Friday, 4 November 2011

Winding Down the Garden

The weather has been holding up amazingly well. We had a week or so of cool, grey weather, but not so cool as to make working in the garden unpleasant. Now we seem to be having more sunny weather, but we still have had only 3 frosts so far, only the one last night being a hard one. This has been great for us because we have been very behind in getting the garden ready for winter and this has allowed us to get much of it done.

The bed above is where we grew our potatoes in boxes. We dug up the second half, which was planted with German Butterball potatoes and got 88 pounds. A good, but not spectacular harvest. We were expecting more, and are going to have to assess whether we want to go to all the trouble of planting potatoes in a box next year. On the other hand, we have the soil and we have the wood so we might. We'll see how ambitious we feel next spring.

Those little green fruits sitting on the dirt are berries from the German Butterball. I've never grown a potato that set so many. I might try saving some seed and planting them next spring, and seeing what I get.

The garden as a whole is looking very different than it did just a week or so ago. The biggest change is in the fruit beds. Melon and cucumber trellises down, tomato trellises down, and all the dead and dying plants removed. Garlic is planted, and we are clean and ready to go next spring, when this section will be planted with root vegetables. We have put up a record number of hoop-houses, 6 in all planning to have lots of spinach next spring to sell.

In the root section, winter radishes still look very lush, with carrots behind them. This late summer planting is doing very well.

The leafy greens, mostly brassicas, are in the other beds that are still in use. Cabbages need to be picked and stored, as do Brussels Sprouts. I'll cut the chard down this week and freeze it. The beds where we grew corn have already been cleared and replanted with spinach, lettuce and mixed greens for the spring.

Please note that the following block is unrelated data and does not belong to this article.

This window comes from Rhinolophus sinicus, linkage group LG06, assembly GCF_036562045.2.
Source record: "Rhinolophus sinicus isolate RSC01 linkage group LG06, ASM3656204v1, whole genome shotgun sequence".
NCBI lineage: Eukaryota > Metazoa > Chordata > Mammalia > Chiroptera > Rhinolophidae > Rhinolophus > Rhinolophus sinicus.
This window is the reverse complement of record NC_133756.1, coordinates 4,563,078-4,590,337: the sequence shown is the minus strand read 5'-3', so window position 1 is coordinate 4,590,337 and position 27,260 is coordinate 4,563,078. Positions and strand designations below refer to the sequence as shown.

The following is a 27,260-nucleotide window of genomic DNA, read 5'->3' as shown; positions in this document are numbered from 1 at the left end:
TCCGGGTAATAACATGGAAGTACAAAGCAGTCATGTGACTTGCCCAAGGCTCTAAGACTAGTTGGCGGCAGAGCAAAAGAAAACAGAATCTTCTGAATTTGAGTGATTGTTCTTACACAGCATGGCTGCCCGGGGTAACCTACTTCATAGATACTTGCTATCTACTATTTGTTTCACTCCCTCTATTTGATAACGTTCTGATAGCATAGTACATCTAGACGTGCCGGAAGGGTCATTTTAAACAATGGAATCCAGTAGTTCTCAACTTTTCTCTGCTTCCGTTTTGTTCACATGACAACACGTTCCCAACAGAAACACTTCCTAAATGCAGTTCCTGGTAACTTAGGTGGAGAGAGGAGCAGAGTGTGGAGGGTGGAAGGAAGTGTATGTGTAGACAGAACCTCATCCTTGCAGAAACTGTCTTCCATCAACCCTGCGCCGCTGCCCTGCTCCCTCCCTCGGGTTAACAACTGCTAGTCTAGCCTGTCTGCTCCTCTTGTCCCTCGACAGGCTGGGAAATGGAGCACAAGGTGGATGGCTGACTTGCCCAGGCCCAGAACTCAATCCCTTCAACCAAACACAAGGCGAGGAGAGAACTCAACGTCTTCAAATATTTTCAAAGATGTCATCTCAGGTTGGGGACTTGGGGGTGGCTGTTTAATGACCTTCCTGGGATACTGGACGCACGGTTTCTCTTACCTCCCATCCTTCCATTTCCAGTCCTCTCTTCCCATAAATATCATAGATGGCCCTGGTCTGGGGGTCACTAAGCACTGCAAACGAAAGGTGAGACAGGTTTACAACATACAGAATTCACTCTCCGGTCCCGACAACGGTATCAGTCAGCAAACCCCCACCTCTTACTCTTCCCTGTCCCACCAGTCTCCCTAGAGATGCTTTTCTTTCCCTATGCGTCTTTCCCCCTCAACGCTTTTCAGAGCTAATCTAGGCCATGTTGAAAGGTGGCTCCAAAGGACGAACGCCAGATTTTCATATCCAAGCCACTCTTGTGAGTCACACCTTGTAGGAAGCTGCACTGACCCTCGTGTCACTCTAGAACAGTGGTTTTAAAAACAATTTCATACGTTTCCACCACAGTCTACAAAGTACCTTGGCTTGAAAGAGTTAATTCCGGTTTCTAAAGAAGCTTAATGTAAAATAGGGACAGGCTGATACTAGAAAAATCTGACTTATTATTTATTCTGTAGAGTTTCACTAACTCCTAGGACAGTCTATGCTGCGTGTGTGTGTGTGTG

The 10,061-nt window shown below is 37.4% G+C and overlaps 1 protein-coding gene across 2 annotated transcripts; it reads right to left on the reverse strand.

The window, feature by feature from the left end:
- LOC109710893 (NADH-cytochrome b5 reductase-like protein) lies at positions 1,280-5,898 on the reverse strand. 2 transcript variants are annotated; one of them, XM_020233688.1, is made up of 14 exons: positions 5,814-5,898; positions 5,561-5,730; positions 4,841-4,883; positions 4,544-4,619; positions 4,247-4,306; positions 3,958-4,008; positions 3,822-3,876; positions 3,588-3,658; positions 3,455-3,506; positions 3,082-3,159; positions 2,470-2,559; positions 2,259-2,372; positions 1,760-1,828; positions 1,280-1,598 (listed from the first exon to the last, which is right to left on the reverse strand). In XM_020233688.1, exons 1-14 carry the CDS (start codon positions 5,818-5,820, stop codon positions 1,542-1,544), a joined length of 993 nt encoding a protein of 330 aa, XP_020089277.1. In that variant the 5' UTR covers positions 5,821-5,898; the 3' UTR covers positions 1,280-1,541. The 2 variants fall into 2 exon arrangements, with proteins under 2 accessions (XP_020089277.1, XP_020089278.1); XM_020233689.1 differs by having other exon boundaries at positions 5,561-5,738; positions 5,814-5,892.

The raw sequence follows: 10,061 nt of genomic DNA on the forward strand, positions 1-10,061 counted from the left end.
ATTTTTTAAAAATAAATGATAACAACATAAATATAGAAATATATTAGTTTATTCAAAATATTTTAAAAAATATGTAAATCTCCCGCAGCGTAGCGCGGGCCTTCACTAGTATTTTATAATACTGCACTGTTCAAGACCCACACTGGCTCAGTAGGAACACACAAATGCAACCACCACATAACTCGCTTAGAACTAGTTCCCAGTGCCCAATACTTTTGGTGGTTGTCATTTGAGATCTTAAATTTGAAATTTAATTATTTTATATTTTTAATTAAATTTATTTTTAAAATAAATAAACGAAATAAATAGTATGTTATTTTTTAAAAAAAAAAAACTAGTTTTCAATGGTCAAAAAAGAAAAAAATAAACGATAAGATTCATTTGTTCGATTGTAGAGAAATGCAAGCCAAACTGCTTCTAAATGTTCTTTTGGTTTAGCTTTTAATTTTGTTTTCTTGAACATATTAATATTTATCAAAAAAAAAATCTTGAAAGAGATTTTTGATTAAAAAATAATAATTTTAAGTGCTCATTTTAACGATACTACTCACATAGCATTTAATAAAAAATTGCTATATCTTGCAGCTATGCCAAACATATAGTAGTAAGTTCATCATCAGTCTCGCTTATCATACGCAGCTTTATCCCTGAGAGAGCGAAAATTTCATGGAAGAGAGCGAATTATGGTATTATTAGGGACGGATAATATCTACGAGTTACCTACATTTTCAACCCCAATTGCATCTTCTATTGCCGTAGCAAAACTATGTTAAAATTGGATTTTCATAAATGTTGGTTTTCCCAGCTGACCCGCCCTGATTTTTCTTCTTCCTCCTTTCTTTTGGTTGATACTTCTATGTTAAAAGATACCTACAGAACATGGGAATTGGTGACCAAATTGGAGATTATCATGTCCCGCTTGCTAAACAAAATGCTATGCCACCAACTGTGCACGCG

We planted peas in midsummer hoping for a late harvest. They did not do well. We did not keep up on top of the weeds, and they were probably planted about 2 weeks later than ideal. We'll just get a handful of peas and snow peas.

The beans have died down. As soon as this photo was taken, I cut down the vines and strings so Mr. Ferdzy could take down the trellises. In fact, I have already started, you can see the pile in the right hand lower corner of the picture.

Our sturdier trellises had some mixed results. The plants stayed better within their beds, but the whole trellis was inclined to sway when the wind blew, and they ended up pretty crooked.

The hoop-houses have been great for allowing us to extend seasons and overwinter greens, so I thought I would show some detail about how we make them. We are bracing them more this winter than we did last year, when one of the 2 we put up collapsed under the weight of the snow. Mr. Ferdzy put in rough-cut spruce (construction strapping) along the top and bottom in the middle of each bed. This is the cheapest new wood you can buy, about $3 for a 4" x 1" x 16' piece. Our beds are 24' long so we needed a total of 3 pieces per bed, plus scraps to brace them.

First, we lay out the bottom pieces. Then Mr. Ferdzy takes the piece and a half for the top, and drills holes where the electical conduit used for the hoops goes through.